Enter to them, and let this man go free!”

He gave them leave; and all the herd, distract
By strange unease, put their brute strength in act;
In sudden violent rush vent their distress,
And plunge from precipice, hot-foot to press
To the cool waters of the sea for ease
From intolerable burnings of disease.

The men who fed them haste with panic tale
To their masters in the city. “What avail
To feed and guard the swine when one doth come
Able to ’gulph two thousand in that tomb
Of the deep sea whence none shall be restored?
The man possessed with devils, sane is he,
But at what cost—nay, come ye out and see!”
And all the city came to see this thing—
How rebel spirits succumbed to the King!

There, terror of those wastes, the man sat low
At feet of Him who had subdued him so;
Sat clothed (in garments the disciples lent?)
Restored to sense and goodness, solely bent
To keep him in the presence of the Lord,
Knew to deliver him with potent word!
And were these glad to see their brother healed,
To see that urgent need of men revealed—
The Power could reach th’ ultimate source of sin,
Spirits of evil let to rule within?
Knew they no hellish promptings in their heart
That they dared pray Him from their coasts depart?
Did no good angel hold them from that prayer
Of whose presumption hardly were they ’ware?—
Who held them from their gains—an enemy,
Himself by right should perish in that sea!

And Christ—the Saviour, yielded to their fear,
For never prayer falls idle on His ear!
The Gerasenes’ inhospitable land
Affords no spot of earth where He might stand
To heal and teach and bless that barbarous race:
Rejected,—meek, took boat to quit the place!
But who is this in haste and all distraught,
With love and terror torn, urgent besought
That he might be with Him who knew to save!
The Lord regarded with look, steadfast, grave,
This new disciple; faith and love discerned;
Knew how great longing for His service burned
In that poor soul late outcast of his kind:
“Return,” saith He, “to home and friends, and find
Amongst thine own how best thou shalt serve Me;
Declare to them how God hath dealt with thee!”
Now, will this man respond to that sure test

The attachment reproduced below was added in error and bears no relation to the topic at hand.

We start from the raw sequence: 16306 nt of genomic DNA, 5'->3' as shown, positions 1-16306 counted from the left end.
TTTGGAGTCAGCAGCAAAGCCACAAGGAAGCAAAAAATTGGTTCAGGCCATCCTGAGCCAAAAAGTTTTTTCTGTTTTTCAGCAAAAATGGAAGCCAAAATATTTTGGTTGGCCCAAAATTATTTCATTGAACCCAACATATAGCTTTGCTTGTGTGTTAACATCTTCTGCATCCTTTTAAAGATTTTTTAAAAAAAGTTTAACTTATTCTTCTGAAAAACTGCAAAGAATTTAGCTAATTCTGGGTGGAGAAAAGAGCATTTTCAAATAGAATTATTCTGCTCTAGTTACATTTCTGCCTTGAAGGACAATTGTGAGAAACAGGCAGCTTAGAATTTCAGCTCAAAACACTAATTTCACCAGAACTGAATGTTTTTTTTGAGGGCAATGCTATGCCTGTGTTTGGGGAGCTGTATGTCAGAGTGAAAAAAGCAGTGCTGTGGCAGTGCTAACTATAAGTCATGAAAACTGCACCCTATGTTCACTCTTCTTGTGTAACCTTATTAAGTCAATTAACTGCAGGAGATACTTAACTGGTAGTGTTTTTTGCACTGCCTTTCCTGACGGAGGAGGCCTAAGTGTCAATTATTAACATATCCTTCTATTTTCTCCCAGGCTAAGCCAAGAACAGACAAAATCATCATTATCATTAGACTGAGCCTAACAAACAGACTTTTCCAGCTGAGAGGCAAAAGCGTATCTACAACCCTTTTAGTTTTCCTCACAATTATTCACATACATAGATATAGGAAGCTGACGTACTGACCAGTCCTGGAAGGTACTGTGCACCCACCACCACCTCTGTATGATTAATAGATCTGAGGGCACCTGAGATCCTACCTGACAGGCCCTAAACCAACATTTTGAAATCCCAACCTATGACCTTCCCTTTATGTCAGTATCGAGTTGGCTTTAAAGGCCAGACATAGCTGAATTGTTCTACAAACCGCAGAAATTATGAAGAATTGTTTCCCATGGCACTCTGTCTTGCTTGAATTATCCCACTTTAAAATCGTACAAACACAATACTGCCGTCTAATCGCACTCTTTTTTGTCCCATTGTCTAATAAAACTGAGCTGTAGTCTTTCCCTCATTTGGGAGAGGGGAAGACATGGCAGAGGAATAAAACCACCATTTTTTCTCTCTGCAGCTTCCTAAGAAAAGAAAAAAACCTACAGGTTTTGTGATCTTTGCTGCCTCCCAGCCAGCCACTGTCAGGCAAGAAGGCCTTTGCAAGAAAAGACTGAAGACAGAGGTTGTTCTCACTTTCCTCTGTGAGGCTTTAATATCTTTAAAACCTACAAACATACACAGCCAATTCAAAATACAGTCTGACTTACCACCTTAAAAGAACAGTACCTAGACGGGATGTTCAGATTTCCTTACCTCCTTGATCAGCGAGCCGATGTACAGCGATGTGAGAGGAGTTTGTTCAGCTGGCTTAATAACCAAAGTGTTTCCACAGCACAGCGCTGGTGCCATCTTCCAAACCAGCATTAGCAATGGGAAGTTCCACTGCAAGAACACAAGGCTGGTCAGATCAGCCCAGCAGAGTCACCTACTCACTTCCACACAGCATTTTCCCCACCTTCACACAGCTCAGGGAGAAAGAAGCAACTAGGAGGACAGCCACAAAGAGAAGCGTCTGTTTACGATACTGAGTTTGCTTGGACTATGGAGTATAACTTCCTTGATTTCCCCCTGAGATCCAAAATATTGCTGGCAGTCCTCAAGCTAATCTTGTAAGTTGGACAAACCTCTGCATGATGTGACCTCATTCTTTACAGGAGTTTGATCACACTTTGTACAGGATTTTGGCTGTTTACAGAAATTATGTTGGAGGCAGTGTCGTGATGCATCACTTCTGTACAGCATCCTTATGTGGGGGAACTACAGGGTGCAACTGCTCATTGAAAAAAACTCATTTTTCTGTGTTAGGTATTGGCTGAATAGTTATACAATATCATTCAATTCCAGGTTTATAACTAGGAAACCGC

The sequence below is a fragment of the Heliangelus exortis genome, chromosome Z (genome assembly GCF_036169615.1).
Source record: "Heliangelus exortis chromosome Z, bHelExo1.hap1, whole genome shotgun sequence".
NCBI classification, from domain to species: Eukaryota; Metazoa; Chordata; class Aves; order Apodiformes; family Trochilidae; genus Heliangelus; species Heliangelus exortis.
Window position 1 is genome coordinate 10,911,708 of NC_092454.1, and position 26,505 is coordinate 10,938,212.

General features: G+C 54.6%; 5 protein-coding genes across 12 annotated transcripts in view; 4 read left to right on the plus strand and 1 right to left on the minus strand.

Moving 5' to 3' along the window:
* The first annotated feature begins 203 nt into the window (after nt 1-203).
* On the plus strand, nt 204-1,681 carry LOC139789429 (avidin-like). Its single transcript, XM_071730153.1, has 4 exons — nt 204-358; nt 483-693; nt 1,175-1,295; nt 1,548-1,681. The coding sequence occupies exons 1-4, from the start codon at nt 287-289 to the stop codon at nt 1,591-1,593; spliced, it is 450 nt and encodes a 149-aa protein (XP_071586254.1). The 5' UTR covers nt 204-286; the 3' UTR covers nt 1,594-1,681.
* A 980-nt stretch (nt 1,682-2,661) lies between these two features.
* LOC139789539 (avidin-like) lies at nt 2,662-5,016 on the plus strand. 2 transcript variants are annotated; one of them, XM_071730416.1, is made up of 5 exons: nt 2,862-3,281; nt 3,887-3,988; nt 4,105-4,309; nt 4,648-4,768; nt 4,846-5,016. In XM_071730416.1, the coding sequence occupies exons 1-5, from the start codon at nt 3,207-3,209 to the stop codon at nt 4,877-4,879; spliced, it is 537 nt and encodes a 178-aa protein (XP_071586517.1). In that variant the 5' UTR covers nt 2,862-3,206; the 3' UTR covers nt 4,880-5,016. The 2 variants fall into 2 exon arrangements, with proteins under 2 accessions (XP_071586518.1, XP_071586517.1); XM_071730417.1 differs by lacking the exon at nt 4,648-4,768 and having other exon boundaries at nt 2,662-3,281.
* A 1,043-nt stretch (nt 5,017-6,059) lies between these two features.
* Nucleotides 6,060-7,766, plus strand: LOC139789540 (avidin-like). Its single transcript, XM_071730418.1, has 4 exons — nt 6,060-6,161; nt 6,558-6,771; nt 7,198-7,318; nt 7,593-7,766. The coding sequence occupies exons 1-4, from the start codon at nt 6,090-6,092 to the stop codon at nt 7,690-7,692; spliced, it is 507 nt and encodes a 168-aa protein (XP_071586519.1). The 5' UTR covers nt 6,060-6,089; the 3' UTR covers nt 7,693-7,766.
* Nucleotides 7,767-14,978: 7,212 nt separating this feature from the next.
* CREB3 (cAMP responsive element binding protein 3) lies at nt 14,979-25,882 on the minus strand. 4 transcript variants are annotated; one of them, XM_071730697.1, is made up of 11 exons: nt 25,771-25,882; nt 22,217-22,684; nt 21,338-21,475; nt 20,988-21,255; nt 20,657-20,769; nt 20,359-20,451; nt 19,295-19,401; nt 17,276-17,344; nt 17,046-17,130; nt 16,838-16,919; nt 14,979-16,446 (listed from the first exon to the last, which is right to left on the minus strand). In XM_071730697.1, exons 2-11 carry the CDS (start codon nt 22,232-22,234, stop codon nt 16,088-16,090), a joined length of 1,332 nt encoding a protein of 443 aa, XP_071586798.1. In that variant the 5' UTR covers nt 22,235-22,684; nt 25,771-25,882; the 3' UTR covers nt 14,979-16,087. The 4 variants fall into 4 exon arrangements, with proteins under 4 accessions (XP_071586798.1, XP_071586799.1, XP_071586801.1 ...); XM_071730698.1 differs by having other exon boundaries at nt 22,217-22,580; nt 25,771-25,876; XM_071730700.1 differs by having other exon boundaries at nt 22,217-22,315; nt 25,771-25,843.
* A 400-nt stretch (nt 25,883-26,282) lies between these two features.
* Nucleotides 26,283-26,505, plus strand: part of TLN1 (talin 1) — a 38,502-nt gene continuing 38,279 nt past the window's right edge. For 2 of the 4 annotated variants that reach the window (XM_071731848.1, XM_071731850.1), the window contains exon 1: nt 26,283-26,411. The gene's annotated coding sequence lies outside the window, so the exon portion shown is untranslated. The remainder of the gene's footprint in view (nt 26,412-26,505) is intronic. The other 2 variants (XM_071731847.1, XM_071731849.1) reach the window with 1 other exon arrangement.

Christ offers each disciple—laying hest—
A task of lesser things, on him would great
Love-task for Him perform? The man went straight
To his own city; published ’mongst them all
How Christ alone was mighty to enthral
Legions of rebel spirits, cast them out:
This told he in Decapolis, round about
Coasts of that land which had the Lord refused,—
And set men marv’lling while the tale they mused.

Why, here, a tale to scoff at! All men know,
Science the story flouted long ago!
A joke, forsooth, that devils should on swine
Spend their fine spirit-essence, half divine;—
That there be devils, spirits, Power to deal
With that which no man can or see or feel!—
“Nay, we be flesh and blood: we comprehend
Such things as reason sanctions; let us end
Vain talk of devils, spirits of the air
Able to reach our sprite, its motions, share!
That which we see, believe we, right or wrong;
The rest hold we but as an idle song!”

In sooth, we know not; nought can answer these—
Accept, reject, with unconcern and ease!
Like him went down to Ethiopia, we,
Bewildered, read, nor can the meaning see:
This thing we know: In that tumultuous scene,
Our Master moveth Godlike, kind, serene:
He seeks no audience, asks no ready praise,
Concerns Him not to justify His ways;
Rejected for His grace, He makes no plaint,
But tender-wise, lays He the soft constraint
Of His command upon the man He freed
From awful bondage:—this, our simple creed,—
None other than the Christ hath been conceived
By genius, or of credulous souls believed,
Could move through like wild scene with grace benign,
Transcendent in simplicity Divine!

Not we, what moves the strong demoniac, know;
Like figures skating on thin ice we go;
Speak of the weather, that man’s easy gait,
That other,—awkward; sorry we were late!—
Sudden, a crack! quick sinks our airy grace,
Submerged in that cold dread Unseen!—No place
We found; for in our cheerful hours,
Condemned we as illusion, fear of powers
Ill of intent who labour to destroy;—
We chose the pleasant paths and shunned annoy!

This other thing we know: In awful hour,
Consumed of passion, hate, wild lust of power,
Our raging spirits tear their heedless way
To end we covet, scorning reason’s sway;—
Sudden, we hear a word—“My son, be still!”
And all that tumult succumbs to His will:
Humbled and sorrowful, we seek our place
At the dear feet of Him whose Godlike grace
Subdued demoniac more wild than we,
And bade him forth—Christ’s messenger to be!

St. Mark v. 1-20.
St. Luke viii. 26-39.
St. Matthew viii. 28-34.